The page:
Despite the recent dot-com funeral marches and death rattles, research released Wednesday by Jupiter Communications predicts online advertising revenue will reach $US16.5 billion by 2005, up from $US3.5 billion in 1999.
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Businesses seek a more efficient, accountable approach to marketing, which will drive the growth of online ad spending, Jupiter said. For the past two years, companies were too eager to gain customers, without any regard to the lifetime value of the customers. But that is changing as companies renew focus on accountability and efficiency, as well as use the Internet, a more quantifiable medium, to hawk goods and services, Jupiter said.
Rapid online ad growth also will lead to an explosion of clutter as users receive, within five years, upwards of 950 Internet-based marketing messages per user, per day, Christopher Todd, an analyst with Jupiter's online advertising group, said. That will be more than double the 440 messages per user, per day received in 1999.
Marketers plan to increase Internet advertising spending more than in any other medium, the results of a Jupiter executive survey show. According to Jupiter, 73 percent of advertisers plan to increase their online spending in the next 12 months, as opposed to 43 percent planning to increase magazine spending and 37 percent intent on increasing cable TV budgets. Such growth will hurtle the Internet to fourth place as an advertising medium, for nearly 8 percent of the total U.S. advertising market, surpassed only by broadcast television, radio and newspapers, Jupiter said.
The burgeoning size of the online population, with people spending more time online, and increasing Internet commerce revenues will propel online advertising market growth, despite recent dot-com failures, Jupiter said.
Nearly one-third of online advertising will come from incremental spending, according to Jupiter, but the majority will be culled from traditional advertising budgets. The largest sources of online ad dollars will be from direct marketing budgets, at 20 percent, and newspaper budgets, at 14 percent, in terms of absolute dollars, Jupiter said.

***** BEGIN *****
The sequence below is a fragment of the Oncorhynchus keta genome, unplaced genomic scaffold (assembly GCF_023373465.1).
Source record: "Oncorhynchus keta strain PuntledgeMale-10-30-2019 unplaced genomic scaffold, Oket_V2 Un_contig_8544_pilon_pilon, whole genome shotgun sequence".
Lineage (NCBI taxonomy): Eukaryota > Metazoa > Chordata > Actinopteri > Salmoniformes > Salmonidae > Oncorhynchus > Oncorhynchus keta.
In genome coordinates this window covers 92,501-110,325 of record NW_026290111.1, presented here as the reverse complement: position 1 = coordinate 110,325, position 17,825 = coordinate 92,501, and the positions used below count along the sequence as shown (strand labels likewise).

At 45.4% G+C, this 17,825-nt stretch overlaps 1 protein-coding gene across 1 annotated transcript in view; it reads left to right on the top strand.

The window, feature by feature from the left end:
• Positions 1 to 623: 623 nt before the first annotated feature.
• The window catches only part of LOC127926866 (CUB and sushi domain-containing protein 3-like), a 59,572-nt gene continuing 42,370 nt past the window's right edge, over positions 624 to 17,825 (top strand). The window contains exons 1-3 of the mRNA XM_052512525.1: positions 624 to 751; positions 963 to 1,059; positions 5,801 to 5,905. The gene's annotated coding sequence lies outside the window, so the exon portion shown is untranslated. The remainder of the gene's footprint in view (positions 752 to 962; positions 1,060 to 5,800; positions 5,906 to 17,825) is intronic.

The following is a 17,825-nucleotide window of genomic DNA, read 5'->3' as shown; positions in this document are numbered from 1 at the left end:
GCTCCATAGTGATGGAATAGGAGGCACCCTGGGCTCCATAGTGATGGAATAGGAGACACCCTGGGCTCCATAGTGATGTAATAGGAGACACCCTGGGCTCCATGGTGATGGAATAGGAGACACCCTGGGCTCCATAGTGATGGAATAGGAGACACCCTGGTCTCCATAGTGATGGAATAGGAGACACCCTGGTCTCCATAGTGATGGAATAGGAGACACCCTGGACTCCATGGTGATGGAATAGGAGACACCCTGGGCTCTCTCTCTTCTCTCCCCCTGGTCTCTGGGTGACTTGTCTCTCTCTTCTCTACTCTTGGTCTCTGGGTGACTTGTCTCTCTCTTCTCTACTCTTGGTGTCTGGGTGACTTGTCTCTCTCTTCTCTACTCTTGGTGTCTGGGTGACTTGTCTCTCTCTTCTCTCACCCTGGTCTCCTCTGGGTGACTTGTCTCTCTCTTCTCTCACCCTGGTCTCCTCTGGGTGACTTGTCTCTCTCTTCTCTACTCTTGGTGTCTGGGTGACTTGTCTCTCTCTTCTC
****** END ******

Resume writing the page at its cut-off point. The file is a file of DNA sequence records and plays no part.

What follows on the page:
The challenge for online advertising is to capture the eyeballs of the consumers as they slog through those 950-plus impressions each day. Marketers need to use a diverse arsenal of integrated tactics and new models, Todd said.
They will need to communicate a consistent message while mixing and matching e-mail marketing, viral campaigns (jargon for positive word-of-mouth), affiliate networks, sponsorship and banner advertising, according to Jupiter.
Four primary platforms exist for online advertising, Todd said -- the Web, e-mail, instant messaging and wireless. Ads have a variety of placements, such as banner ads at the lower end of the spectrum to streaming media at the higher end on the Internet, to text and HTML (Hypertext Markup Language) embedded in e-mail messages, he added, but "the bottom line is that advertisers need to use (these) opportunities to develop coordinated, mixed campaigns."Jupiter predicted the biggest spenders for online advertising in 2005 will be companies specializing in financial services, automotive, computer hardware and software, travel, consumer packaged goods and media.
"Automotive and consumer packaged goods, which have been slow to embrace online (advertising), will be key and crucial" for the online advertising market, Todd said. Those two categories are expected to spend $US2.1 billion and $US800 million, respectively, on online advertising in 2005.
Jupiter Communications, based in New York, can be reached at +1-212-780-6060 or at http://www.jup.com/.